Last week, a troupe of young, inquisitive scientists walked across the street to campus from Jefferson Middle School. These young students were on hand for an after-school camp, Cyclones Science Investigations, hosted by Columbia College. For five days, about 20 students participated in hands-on activities with Columbia College science, nursing, forensic science and mathematics faculty.
Tracy Worthington, a social studies teacher at Jefferson Middle School, had the idea for the camp. Worthington, who said the middle school has identified a need to improve science literacy among its students, approached Teresa VanDover about developing an after-school program with Columbia College science faculty. VanDover, an associate professor of education at Columbia College and chair of the college’s Partners in Education committee, was excited about the camp.
“I am enthusiastic about this work because it provides hands-on, authentic learning for our Middle School Students, and increases the opportunities for Columbia College to engage with the broader educational community,” said VanDover.
Each day of the week brought new activities to introduce the middle schoolers to various fields of science jobs in those fields. Monday and Tuesday, Criminal Justice instructor Mark Himmel showed students the technologies used to detect fingerprints, calculate bullet trajectories, identify footprints and spot clues not visible to the naked eye.
Wednesday brought an exercise in applied physics and math with”bungie-jumping Barbies,” as Professor of Mathematics, Dr. Ann Schlemper, taught students to measure the distance a Barbie doll falls when connected to a chain of rubber bands. The students used their measurements to create scatter plots and linear regressions. Columbia College students even got in on the action, as Dr. Curtis Mason, assistant professor of Education, brought some of his students to assist with the activity and practice their teaching skills.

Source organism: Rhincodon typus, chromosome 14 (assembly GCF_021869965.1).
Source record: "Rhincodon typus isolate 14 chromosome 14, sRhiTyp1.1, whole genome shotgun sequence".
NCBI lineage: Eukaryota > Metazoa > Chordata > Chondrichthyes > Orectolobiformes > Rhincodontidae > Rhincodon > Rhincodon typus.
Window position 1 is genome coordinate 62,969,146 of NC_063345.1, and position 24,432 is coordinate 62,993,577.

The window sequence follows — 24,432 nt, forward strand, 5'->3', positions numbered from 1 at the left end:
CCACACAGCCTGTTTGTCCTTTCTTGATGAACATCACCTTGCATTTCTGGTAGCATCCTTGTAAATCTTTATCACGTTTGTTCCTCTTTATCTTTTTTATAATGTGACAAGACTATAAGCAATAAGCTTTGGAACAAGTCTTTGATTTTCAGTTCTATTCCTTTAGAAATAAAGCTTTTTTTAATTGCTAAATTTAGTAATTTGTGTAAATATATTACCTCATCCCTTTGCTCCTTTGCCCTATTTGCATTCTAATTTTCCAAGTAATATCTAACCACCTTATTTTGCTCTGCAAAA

Dr. Joyce Gentry, associate professor of Nursing, took the lead on Thursday by showing the students how to check each other’s blood pressure, reflexes and pupillary responses. They also had the opportunity to interact with Simon the SimMan, the nursing lab’s interactive patient simulator.
To wrap up the week, Dr. Chris Babayco, assistant professor of chemistry, wowed students by demonstrating how different elements emit different colors when burned. They also made “elephant’s toothpaste,” a catalyzed reaction of household ingredients that creates a fast-expanding foam.
To participate in the camp, interested middle schoolers had to write an essay about why they wanted to attend, as well as acquire a teacher recommendation. Worthington believes the camp showed great success in its pilot year.
“Students [who hadn’t applied to the program] keep coming to me wanting to get in,” Worthington said during the week. And of those who did attend, “They’ve been really engaged and asked a lot of good questions about science in the real world.”
To read more about the week of activities, check out the April 2 Missourian Article: Columbia College teachers hold a science camp for Jefferson Middle School students